On most machines, this will find will be pairs of GPUs in the order 0+1 and 2+3. In other words, on a 4 GPU machine you can run a total of two by two GPU jobs, one on GPUs 0 and 1 and one on GPUs 2 and 3. Running a calculation across more than 2 GPUs will result in peer to peer being switched off which will likely mean the calculation will run slower than if it had been run on a single GPU. To see which GPUs in your system can communicate via peer to peer, you can run the gpuP2PCheck program you built above. This reports which GPUs can talk to each other. For example:

    CUDA_VISIBLE_DEVICES is unset.
    CUDA-capable device count: 4
    GPU0 "GeForce GTX TITAN"
    GPU1 "GeForce GTX TITAN"
    GPU2 "GeForce GTX TITAN"
    GPU3 "GeForce GTX TITAN"

    Two way peer access between:
    GPU0 and GPU1: YES
    GPU0 and GPU2: NO
    GPU0 and GPU3: NO
    GPU1 and GPU2: NO
    GPU1 and GPU3: NO
    GPU2 and GPU3: YES
  

In this case, GPUs 0 and 1 can talk to each other and GPUs 2 and 3 can talk to each other. To run a 2 GPU job on GPUs 0 and 1, run with:

    export CUDA_VISIBLE_DEVICES=0,1
    mpirun -np 2 ${AMBERHOME}/bin/pmemd.cuda.MPI -O -i mdin -o mdout -p ...
  

If peer to peer communication is working you will see the following reported in your mdout file.

    |---------------- GPU PEER TO PEER INFO -----------------
    |
    |   Peer to Peer support: ENABLED
    |
    |--------------------------------------------------------
  

Since peer to peer communication does not involve the CPU chipset so it is possible, unlike in previous versions of AMBER, to run multiple multi-GPU runs on a single node. In our 4 GPU example above, we saw that GPU pairs (0, 1) and (2, 3) can communicate via peer-to-peer. We can run the following options without the jobs interfering with each other (performance of each job will be unaffected by the other):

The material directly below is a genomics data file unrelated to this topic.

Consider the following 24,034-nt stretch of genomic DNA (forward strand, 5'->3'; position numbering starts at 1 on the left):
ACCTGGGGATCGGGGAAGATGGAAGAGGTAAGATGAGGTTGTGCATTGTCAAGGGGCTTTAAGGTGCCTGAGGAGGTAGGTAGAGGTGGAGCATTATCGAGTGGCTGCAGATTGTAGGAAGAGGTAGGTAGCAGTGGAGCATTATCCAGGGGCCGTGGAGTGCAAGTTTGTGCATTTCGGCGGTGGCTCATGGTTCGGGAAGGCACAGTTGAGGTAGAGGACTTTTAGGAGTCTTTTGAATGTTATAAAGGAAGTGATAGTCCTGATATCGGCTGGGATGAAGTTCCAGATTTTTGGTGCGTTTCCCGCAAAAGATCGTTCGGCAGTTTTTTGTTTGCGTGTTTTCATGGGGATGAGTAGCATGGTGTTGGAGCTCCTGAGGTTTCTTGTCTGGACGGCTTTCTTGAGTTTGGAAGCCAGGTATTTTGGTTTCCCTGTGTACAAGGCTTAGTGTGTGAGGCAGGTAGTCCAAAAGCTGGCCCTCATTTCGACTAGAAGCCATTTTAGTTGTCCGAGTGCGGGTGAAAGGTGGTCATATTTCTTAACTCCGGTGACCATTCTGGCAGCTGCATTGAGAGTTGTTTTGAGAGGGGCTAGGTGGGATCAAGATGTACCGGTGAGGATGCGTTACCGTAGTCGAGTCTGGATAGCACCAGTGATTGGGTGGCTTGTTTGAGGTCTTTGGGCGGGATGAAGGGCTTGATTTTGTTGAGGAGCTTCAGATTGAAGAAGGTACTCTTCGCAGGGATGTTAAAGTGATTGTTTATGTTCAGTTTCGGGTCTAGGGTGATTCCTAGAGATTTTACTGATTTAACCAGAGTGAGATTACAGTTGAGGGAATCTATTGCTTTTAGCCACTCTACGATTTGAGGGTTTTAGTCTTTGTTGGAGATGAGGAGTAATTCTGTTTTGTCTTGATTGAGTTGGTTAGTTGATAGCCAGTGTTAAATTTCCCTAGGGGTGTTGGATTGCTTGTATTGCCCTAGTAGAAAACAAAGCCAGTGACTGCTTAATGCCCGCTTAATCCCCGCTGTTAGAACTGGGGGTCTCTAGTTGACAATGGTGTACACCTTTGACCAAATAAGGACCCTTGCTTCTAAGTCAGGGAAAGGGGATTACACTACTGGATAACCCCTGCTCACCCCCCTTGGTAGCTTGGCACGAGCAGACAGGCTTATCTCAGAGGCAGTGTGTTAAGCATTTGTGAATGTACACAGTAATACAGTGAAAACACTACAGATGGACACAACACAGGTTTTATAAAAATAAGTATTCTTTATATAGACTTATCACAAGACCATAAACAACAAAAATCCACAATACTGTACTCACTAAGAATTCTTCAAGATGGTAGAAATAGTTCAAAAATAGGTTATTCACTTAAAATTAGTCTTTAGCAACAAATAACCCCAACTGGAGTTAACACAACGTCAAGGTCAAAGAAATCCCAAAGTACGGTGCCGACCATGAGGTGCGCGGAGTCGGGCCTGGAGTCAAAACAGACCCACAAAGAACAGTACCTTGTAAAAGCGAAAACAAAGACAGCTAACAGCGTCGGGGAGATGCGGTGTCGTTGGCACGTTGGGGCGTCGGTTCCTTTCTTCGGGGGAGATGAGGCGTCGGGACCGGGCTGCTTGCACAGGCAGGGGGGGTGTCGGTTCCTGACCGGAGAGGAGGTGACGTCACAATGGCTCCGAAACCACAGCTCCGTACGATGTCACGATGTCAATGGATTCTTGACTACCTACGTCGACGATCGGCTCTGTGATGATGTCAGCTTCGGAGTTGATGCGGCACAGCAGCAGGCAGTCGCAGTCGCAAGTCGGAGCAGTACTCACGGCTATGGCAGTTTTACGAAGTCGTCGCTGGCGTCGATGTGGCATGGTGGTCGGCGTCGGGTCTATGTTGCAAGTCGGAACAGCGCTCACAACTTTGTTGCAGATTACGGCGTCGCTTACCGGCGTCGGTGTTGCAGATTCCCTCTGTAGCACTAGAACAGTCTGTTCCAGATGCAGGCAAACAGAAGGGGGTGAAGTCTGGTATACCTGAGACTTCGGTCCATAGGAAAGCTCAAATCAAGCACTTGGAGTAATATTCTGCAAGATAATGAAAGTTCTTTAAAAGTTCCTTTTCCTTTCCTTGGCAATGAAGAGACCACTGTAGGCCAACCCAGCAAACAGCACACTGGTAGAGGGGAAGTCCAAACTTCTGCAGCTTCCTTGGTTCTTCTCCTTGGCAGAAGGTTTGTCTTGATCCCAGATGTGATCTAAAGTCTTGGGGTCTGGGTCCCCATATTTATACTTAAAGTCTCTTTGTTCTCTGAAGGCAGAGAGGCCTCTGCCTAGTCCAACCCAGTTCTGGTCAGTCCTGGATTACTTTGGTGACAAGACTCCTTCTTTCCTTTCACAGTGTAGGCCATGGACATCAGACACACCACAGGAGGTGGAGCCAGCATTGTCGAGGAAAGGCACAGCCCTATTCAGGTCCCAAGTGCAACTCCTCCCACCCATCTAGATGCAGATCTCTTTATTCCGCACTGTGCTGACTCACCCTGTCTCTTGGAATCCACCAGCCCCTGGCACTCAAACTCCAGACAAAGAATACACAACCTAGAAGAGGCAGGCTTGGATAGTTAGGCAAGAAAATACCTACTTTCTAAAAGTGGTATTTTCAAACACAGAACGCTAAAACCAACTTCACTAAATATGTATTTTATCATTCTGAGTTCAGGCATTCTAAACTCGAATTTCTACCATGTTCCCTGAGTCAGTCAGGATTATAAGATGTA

# Option 1: All single GPU
    export CUDA_VISIBLE_DEVICES=0
    cd run1
    nohup ${AMBERHOME}/bin/pmemd.cuda -O -i ... &
    export CUDA_VISIBLE_DEVICES=1
    cd run2
    nohup ${AMBERHOME}/bin/pmemd.cuda -O -i ... &
    export CUDA_VISIBLE_DEVICES=2
    cd run3
    nohup ${AMBERHOME}/bin/pmemd.cuda -O -i ... &
    export CUDA_VISIBLE_DEVICES=3
    cd run4
    nohup ${AMBERHOME}/bin/pmemd.cuda -O -i ... &

    # Option 2: One dual GPU and 2 single GPU runs
    export CUDA_VISIBLE_DEVICES=0,1
    cd run1
    nohup mpirun -np 2 ${AMBERHOME}/bin/pmemd.cuda.MPI -O -i ... &
    export CUDA_VISIBLE_DEVICES=2
    cd run2
    nohup ${AMBERHOME}/bin/pmemd.cuda -O -i ... &
    export CUDA_VISIBLE_DEVICES=3
    cd run3
    nohup ${AMBERHOME}/bin/pmemd.cuda -O -i ... &

    # Option 3: Two dual GPU runs
    export CUDA_VISIBLE_DEVICES=0,1
    cd run1
    nohup mpirun -np 2 ${AMBERHOME}/bin/pmemd.cuda.MPI -O -i ... &
    export CUDA_VISIBLE_DEVICES=2,3
    cd run2
    nohup mpirun -np 2 ${AMBERHOME}/bin/pmemd.cuda.MPI -O -i ... &
  

"Insert clever motto here."

Last modified: Aug 17, 2018